January 20, 2017: What “High Utilizers” Can Tell Us About Population Health
David Labby, MD, PhD, of Health Share of Oregon and Providence Center For Outcomes Research
What “High Utilizers” Can Tell Us About Population Health
Medically complex patients; Adverse childhood events; Population health; High-utilizing patients; Coordinated care organizations; Medicaid; Health risk behaviors; Social determinants of health; Vulnerable populations
- Studying and understanding the life experiences of “high needs/high cost” patients can help us achieve better population health outcomes. High-utilizing patients have life stories with chain reactions of adversity leading to a cumulative burden across the life span.
- Adverse life events include substance use, parental separation or divorce, mental illness, criminal behavior, emotional or physical neglect, and sexual abuse. The neurobiology of adverse childhood events (ACEs) suggests that such events drive overproduction of stress hormones cortisol, norepinephrine, adrenaline. Trauma impacts a person’s worldview and perceptions of safety and self-worth, leading to a sense of helplessness and high-risk health behaviors.
- But adverse childhood events are not destiny. There are interventions along the pathway to poor health that can make a difference, and there are critical partnerships in clinical systems in vulnerable communities that can improve health and healthcare.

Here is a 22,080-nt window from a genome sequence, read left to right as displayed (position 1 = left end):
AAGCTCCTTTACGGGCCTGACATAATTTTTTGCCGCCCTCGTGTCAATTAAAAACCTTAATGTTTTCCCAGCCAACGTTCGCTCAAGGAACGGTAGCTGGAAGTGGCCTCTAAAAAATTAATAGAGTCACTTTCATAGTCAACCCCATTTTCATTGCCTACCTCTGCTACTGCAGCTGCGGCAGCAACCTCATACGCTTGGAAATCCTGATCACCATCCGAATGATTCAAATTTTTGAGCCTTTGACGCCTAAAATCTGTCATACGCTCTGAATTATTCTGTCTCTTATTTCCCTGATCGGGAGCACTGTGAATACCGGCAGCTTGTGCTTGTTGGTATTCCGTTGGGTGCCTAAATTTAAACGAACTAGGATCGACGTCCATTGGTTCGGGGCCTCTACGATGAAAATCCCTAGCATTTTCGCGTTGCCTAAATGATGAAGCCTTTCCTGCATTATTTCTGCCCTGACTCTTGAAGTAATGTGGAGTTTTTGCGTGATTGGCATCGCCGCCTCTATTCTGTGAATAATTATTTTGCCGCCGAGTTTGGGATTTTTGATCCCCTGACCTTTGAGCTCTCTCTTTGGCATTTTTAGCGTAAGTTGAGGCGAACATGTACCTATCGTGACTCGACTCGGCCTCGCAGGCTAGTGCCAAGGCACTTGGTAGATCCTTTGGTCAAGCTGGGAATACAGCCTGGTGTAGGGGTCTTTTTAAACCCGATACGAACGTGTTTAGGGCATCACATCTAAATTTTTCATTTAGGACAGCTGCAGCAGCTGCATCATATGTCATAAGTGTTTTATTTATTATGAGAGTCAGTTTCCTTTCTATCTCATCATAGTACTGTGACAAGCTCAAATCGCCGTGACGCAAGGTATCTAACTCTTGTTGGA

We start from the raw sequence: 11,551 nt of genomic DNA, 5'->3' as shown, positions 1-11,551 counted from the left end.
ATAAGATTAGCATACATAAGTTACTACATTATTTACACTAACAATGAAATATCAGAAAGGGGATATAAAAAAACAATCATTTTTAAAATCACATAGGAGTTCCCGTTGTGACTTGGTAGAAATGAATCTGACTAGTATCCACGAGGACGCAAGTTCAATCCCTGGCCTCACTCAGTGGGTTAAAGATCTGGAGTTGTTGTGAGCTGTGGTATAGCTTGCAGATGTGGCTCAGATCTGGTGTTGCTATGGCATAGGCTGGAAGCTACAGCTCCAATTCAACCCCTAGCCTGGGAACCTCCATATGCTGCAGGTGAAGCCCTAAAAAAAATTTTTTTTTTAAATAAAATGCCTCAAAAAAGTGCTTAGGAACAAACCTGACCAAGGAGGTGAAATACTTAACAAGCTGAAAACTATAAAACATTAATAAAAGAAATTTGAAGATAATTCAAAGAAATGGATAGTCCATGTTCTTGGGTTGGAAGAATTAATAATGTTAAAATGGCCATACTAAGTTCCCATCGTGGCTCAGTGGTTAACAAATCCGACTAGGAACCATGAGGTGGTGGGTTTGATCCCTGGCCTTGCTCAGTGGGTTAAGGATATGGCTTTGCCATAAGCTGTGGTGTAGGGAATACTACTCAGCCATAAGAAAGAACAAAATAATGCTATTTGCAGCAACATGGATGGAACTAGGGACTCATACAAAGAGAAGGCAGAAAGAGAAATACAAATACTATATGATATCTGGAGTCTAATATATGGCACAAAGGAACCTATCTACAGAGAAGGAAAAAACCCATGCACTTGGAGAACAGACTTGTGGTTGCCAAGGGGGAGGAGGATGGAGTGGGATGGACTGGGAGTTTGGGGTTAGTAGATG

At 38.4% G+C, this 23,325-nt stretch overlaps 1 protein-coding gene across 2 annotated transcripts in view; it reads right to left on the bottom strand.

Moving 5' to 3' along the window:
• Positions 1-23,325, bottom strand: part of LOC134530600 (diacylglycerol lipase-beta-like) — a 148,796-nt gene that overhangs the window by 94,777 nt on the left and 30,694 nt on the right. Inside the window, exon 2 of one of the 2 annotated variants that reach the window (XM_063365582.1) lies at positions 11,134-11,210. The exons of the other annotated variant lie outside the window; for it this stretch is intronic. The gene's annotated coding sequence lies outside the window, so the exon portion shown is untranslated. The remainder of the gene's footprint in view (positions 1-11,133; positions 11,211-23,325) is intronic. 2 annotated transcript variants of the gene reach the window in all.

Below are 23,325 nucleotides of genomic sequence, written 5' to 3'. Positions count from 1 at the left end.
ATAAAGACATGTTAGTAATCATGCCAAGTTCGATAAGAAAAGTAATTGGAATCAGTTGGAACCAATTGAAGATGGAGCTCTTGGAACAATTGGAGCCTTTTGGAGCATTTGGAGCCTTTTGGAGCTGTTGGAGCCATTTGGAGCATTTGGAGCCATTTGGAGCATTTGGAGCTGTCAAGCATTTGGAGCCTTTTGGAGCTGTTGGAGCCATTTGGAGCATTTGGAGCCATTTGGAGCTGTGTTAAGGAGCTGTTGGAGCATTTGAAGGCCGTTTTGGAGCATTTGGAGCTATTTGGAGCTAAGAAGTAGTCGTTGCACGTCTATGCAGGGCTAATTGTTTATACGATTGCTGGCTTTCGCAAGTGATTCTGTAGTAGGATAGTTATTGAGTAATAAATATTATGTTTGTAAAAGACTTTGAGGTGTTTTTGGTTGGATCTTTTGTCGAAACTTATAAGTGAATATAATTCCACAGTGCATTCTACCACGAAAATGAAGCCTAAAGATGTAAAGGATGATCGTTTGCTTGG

What are the connections between adverse life events, poor health, and medical complexity? Do the different health risks associated with high ACEs occur together and compound each other in persons with the worst health outcomes?
How can we identify persons with high ACEs who are most at risk as early as possible? Has there been progress in terms of EHR phenotyping for ACEs or complex trauma health profiles?
We need a shift in thinking—away from conditions, costs, and services toward better understanding of the social, psychological, and environmental determinants of health.
“Trauma-informed” policies in healthcare and elsewhere can potentially change health outcomes for those most at risk.
For More Information
Read more about Dr. Labby’s Pathways to Health study at Providence Health and Services.
@PCTGrandRounds, @Collaboratory1, @PCORnetwork